Easy roles for them to play Television: Governor Glendening and Mayor Schmoke walk 'Homicide' streets for episode to air in May.

March 07, 1997|By Chris Kaltenbach | Chris Kaltenbach,SUN STAFF

Nothing unusual about this scene: a gaggle of reporters crowded around Gov. Parris Glendening and Mayor Kurt L. Schmoke. Pens in hand, microphones and cameras at the ready, they stand poised to record all the smart stuff these two politicos are undoubtedly about to say.

Only nobody's writing anything down, nobody's pushing to get a better vantage point, nobody's shouting out questions. In fact, nobody's really talking -- except for Schmoke, who halfheartedly asks Glendening who he likes in the NCAAs. Basically, everybody's just standing around and staring.

Welcome to the wonderful world of make-believe, as the governor of Maryland and mayor of Baltimore film guest spots on NBC's "Homicide: Life On the Street."

For a supporting cast, there are about two dozen print and media journalists crowded into a room of the show's mock police station on Thames Street. Lured here by the promise of watching as Schmoke and Glendening play themselves in their prime-time series debuts, they've been recruited to act as unpaid extras.

"This is great," says Schmoke, who's not used to facing such a well-behaved press crew. "You tell them to go to the back, and they go to the back."

Both the mayor and the governor seem to be getting a kick out of their moments in TV land. The show, scheduled to air May 16, has them showing up at the police station to remember a detective who's been killed in the line of duty.

Glendening makes a speech, he and Schmoke unveil a plaque, Schmoke says a few words as he hands a small memorial trinket to Lieutenant Giardello (Yaphet Kotto), and Giardello wraps things up with a tribute to the slain detective.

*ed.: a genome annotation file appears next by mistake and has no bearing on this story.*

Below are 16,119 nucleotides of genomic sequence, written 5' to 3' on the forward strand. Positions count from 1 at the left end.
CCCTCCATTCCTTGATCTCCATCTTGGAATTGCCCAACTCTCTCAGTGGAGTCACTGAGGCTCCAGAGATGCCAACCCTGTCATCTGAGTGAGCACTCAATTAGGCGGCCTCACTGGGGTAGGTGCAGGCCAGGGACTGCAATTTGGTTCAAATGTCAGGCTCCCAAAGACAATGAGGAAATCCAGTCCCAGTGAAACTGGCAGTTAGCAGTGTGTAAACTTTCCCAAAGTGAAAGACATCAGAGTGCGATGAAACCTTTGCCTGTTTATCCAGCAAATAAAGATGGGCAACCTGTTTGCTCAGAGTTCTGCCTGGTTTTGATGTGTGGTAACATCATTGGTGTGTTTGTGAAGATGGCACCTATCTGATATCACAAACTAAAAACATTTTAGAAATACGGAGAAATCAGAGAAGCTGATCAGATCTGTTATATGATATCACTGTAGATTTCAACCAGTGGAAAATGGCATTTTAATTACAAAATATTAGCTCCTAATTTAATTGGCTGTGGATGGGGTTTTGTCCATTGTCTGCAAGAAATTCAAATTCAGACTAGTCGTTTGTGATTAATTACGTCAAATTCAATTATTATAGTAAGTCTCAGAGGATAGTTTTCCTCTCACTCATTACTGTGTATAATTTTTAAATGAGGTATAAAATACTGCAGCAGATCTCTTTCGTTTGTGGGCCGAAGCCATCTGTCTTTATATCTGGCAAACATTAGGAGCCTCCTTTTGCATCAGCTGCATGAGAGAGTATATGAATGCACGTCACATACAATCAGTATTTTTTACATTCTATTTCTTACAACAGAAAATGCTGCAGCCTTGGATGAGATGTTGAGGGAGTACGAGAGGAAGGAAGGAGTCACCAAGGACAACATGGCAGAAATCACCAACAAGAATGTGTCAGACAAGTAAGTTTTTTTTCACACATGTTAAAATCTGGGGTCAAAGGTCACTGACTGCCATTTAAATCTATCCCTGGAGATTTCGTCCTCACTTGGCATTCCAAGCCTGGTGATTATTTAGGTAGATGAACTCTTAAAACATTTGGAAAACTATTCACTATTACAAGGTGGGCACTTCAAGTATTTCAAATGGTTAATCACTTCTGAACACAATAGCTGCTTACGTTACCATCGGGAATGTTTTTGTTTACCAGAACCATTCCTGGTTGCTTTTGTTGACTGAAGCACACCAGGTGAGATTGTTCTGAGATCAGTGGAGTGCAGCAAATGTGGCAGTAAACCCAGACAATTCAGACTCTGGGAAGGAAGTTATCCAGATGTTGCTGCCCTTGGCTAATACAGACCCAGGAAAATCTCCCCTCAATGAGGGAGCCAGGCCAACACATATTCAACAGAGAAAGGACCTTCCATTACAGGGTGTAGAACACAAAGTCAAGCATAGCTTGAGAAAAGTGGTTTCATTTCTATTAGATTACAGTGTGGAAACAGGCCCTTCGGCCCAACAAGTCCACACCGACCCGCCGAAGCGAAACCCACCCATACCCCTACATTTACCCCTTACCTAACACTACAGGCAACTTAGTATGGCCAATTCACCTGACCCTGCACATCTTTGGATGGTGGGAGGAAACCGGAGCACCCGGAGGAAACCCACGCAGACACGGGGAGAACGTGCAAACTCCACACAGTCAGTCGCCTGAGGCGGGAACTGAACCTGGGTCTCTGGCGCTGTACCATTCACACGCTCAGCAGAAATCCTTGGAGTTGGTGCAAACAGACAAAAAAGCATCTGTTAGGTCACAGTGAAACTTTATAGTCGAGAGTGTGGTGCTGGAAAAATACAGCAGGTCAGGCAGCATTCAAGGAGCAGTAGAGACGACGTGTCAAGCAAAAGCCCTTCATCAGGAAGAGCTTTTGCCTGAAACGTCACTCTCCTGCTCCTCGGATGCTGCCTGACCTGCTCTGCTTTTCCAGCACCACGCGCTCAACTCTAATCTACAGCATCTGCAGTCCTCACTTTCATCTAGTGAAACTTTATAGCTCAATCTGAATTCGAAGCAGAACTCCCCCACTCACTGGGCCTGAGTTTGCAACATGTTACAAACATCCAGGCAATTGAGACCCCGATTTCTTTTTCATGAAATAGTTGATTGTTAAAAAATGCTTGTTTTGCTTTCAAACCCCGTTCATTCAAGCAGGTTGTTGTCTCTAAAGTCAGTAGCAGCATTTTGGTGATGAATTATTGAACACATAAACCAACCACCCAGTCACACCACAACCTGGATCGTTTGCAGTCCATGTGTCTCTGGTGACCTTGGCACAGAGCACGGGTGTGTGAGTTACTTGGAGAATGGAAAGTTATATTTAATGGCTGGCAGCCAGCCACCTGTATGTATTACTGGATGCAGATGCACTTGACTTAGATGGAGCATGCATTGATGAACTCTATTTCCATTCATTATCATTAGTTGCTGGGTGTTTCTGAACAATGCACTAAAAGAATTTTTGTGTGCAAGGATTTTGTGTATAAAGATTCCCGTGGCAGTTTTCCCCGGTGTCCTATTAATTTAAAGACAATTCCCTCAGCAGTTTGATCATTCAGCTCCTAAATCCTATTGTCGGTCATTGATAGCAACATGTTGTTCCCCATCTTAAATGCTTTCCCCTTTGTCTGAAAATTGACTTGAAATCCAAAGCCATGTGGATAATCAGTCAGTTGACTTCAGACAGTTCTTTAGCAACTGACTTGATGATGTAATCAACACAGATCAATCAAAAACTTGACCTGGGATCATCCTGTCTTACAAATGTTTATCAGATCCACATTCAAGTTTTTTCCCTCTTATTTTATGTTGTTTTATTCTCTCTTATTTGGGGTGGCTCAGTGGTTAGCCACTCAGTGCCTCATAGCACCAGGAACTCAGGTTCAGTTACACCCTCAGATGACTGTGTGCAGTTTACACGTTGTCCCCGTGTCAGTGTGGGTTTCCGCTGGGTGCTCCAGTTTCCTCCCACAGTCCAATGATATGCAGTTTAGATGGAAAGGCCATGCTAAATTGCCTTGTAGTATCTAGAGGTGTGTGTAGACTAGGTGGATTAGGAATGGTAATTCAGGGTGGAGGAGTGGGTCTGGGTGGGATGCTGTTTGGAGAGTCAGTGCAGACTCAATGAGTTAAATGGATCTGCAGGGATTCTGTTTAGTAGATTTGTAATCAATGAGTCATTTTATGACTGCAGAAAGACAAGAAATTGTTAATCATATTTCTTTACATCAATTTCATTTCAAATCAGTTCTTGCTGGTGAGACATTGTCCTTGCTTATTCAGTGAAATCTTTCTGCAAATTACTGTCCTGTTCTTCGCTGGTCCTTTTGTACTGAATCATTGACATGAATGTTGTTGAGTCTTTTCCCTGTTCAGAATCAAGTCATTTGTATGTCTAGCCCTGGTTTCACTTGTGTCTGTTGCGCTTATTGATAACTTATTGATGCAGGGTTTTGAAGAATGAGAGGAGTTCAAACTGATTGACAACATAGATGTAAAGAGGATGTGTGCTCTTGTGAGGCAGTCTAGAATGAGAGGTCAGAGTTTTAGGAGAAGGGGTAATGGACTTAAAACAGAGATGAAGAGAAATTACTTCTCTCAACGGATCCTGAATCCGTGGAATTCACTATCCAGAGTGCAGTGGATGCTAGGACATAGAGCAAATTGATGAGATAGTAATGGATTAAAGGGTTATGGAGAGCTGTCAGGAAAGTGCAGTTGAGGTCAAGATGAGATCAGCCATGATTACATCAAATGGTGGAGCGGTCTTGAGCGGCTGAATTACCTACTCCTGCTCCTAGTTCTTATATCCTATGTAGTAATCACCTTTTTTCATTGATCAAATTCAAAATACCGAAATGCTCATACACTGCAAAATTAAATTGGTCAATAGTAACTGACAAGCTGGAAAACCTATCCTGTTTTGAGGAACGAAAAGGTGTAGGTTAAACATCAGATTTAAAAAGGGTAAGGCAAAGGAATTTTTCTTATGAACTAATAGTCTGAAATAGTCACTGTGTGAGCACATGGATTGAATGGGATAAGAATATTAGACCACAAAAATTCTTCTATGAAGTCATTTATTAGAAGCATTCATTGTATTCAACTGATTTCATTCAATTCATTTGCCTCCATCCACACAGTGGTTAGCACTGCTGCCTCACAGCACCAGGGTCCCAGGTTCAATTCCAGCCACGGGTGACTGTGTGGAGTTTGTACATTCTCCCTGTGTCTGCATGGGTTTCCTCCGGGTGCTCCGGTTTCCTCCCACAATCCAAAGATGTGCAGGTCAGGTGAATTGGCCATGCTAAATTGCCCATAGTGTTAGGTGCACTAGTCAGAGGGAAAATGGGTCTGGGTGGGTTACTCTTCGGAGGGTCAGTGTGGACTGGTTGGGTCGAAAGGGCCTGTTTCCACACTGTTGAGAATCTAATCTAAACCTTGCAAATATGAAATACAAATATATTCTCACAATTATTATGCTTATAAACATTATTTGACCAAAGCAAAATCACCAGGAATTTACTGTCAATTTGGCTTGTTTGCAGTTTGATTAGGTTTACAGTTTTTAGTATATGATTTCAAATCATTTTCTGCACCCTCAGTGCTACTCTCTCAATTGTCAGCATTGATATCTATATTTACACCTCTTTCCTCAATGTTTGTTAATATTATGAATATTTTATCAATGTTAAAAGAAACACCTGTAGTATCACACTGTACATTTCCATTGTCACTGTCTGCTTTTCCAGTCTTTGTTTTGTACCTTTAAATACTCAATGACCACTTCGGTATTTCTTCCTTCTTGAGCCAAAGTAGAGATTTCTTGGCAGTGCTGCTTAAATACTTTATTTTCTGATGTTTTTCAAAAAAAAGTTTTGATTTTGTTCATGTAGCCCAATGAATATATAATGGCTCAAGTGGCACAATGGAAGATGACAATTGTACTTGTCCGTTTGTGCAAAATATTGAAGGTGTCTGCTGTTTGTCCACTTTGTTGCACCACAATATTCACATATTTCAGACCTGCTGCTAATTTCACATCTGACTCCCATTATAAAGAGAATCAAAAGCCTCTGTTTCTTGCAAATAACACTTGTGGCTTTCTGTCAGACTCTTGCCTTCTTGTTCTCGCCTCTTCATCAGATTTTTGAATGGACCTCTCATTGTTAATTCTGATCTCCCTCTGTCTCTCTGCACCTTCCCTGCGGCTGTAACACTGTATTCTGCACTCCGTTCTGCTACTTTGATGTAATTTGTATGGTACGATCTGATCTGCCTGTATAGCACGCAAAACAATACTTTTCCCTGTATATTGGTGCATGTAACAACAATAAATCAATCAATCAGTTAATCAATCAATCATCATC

In all, the scene lasts maybe three minutes. But the crew films it over and over again, to be sure they get it right. Today is the only chance they'll have; not only would it be tough to find time for re-shoots in the governor's and mayor's busy schedules, but Screen Actors Guild rules prevent non-union actors from working more than once without a union card.

In all, the two men go through six takes between noon and 2 p.m., Glendening carefully intoning his praise for a detective who made "the ultimate sacrifice," then standing each time with hands crossed in front of him while Schmoke and Giardello speak.

"This is too-hard work," the governor says in mock exasperation between takes four and five. "These people work very hard. Imagine doing this every day, for scene after scene after scene."

Schmoke speaks his lines just as carefully (he doesn't get to say as much; after all, he's only a mayor), but does shift his hands from scene to scene: sometimes they're in his pockets, sometimes behind his back, sometimes at his side.

"I'm not ready to change careers," he says after it's all over. "I think you can tell from my performance that I should keep my day job."

Glendening, too, acknowledges Hollywood is not for him. Still, his stint on the small screen hasn't gone unnoticed.

"I used to be a hero to my son for doing the little things," he says with a smile. "He's 17 now, so I'm not so much a hero anymore. But when I said I was going to be on 'Homicide,' now I'm a hero again."

Pub Date: 3/07/97

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